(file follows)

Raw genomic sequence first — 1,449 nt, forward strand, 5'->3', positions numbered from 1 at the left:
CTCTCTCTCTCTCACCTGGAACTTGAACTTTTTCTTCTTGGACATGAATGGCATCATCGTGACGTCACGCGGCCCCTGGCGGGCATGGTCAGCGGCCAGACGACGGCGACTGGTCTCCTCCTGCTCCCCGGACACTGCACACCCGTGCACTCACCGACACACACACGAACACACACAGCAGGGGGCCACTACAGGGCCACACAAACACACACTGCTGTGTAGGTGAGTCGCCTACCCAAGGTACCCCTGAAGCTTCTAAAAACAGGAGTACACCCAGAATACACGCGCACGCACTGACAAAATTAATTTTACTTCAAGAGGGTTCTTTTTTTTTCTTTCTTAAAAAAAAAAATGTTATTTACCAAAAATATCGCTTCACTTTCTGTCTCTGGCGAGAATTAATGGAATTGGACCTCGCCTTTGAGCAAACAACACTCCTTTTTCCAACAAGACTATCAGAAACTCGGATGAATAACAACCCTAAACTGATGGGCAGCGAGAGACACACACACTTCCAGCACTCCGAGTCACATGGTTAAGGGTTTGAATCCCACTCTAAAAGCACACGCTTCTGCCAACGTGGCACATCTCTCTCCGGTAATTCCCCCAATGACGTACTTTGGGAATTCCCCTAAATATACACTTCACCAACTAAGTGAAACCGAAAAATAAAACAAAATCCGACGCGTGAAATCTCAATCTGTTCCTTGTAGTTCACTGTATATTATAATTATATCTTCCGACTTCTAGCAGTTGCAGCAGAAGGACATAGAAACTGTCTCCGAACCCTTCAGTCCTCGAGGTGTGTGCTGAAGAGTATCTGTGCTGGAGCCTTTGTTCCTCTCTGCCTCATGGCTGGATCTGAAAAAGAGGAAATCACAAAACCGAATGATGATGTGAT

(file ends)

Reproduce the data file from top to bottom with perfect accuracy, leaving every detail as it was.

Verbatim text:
Raw genomic sequence first — 1,449 nt, forward strand, 5'->3', positions numbered from 1 at the left:
CTCTCTCTCTCTCACCTGGAACTTGAACTTTTTCTTCTTGGACATGAATGGCATCATCGTGACGTCACGCGGCCCCTGGCGGGCATGGTCAGCGGCCAGACGACGGCGACTGGTCTCCTCCTGCTCCCCGGACACTGCACACCCGTGCACTCACCGACACACACACGAACACACACAGCAGGGGGCCACTACAGGGCCACACAAACACACACTGCTGTGTAGGTGAGTCGCCTACCCAAGGTACCCCTGAAGCTTCTAAAAACAGGAGTACACCCAGAATACACGCGCACGCACTGACAAAATTAATTTTACTTCAAGAGGGTTCTTTTTTTTTCTTTCTTAAAAAAAAAAATGTTATTTACCAAAAATATCGCTTCACTTTCTGTCTCTGGCGAGAATTAATGGAATTGGACCTCGCCTTTGAGCAAACAACACTCCTTTTTCCAACAAGACTATCAGAAACTCGGATGAATAACAACCCTAAACTGATGGGCAGCGAGAGACACACACACTTCCAGCACTCCGAGTCACATGGTTAAGGGTTTGAATCCCACTCTAAAAGCACACGCTTCTGCCAACGTGGCACATCTCTCTCCGGTAATTCCCCCAATGACGTACTTTGGGAATTCCCCTAAATATACACTTCACCAACTAAGTGAAACCGAAAAATAAAACAAAATCCGACGCGTGAAATCTCAATCTGTTCCTTGTAGTTCACTGTATATTATAATTATATCTTCCGACTTCTAGCAGTTGCAGCAGAAGGACATAGAAACTGTCTCCGAACCCTTCAGTCCTCGAGGTGTGTGCTGAAGAGTATCTGTGCTGGAGCCTTTGTTCCTCTCTGCCTCATGGCTGGATCTGAAAAAGAGGAAATCACAAAACCGAATGATGATGTGAT